If you continuously monitor websites and especially online stores, then you have to think about a sensible structure of the checks in order to achieve the densest possible coverage of possible problems with the least possible effort.
A very common method to achieve this is the creation of component classes - academically also called equivalence classes. But what does this mean? Let's imagine we have a store with 5,000 items. It makes absolutely no sense to check all these pages for function every hour, because the article pages are technically all almost identical. In this case, only one page per technical implementation should be checked continuously. You then assume that if one page is working, all of them are working or the other way around, if one is broken, then they are all broken.
In theory, this is true, but it is possible to break something due to editorial or configurational differences. In most cases, though, it's not worth monitoring for. One would rely on a weekly crawling and check there again all pages on heart and kidneys.
Components in e-commerce
The good thing about e-commerce is that it's usually pretty standardizable. In fact, you usually start with the same base. Shopware, Magento or WooCommerce. The different components you start with are then always similar:
- Home page
- article page
- Category page
- Search results page
- Content page
All these pages are built differently by the store system, so they have different source code. In addition to the actual store pages, we have a few other page groups, which may not be technically very different, but are important for the store in terms of content or law.
- imprint page
- privacy page
- general terms and conditions
These were now the pages that the customer sees and can interact with. But there are also technical pages that are relevant for the success of his online store, which the user does not see at all.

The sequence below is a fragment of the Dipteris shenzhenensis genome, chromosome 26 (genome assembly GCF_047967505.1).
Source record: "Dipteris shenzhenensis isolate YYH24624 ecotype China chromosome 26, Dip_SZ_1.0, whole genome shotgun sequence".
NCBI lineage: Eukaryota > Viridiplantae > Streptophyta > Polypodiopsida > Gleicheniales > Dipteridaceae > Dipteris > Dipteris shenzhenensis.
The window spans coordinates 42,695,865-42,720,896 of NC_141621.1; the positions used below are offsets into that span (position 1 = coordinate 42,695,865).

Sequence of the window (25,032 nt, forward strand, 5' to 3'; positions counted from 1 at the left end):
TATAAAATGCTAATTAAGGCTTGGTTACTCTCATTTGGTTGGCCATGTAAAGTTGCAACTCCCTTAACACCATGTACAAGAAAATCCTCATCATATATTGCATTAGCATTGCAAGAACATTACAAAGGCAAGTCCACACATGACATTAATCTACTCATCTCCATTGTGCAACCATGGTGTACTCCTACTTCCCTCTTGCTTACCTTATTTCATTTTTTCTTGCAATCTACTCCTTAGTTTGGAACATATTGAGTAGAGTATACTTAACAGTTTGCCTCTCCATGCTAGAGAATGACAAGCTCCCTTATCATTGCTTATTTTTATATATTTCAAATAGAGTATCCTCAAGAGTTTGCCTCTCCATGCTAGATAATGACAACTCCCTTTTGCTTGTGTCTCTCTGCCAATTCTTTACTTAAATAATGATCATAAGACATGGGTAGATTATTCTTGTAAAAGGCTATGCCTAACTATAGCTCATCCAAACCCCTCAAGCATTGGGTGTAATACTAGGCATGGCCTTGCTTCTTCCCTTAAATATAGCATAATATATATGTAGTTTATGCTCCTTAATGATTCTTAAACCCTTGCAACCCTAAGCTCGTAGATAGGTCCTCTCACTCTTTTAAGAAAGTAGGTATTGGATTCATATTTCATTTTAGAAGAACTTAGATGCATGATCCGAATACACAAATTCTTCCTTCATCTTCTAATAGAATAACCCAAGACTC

If you have all these components of your online store in the monitoring, then you can be relatively sure that the user will be able to look around the store without any problems.
Which URLs should be chosen?
After you have determined the page types, you still have to choose the appropriate representative. These are always URLs from the store. Here you can choose two approaches:
Particularly extensive pages:** Here you build pages especially for the test, which try to unite all functionalities of a class in itself. This makes a lot of sense for example with article pages or content pages. We take e.g. a product, deposit many variants, a video, additional texts, links to other articles and and and. If there are then somewhere problems with the rendering of the article page, this error should also occur on this page.
Particularly important pages: Instead of creating a synthetic page, you can also take a particularly important page into the monitoring. So one would take the most sold product. Surely, this way you won't find all important errors, but you can be sure that the most important pages are working.
As always, the truth lies in the middle and a combination of the two selection methods certainly makes sense.
Since koality.io was built around this very concept, we offer these pages for monitoring. In many cases we even find them automatically.
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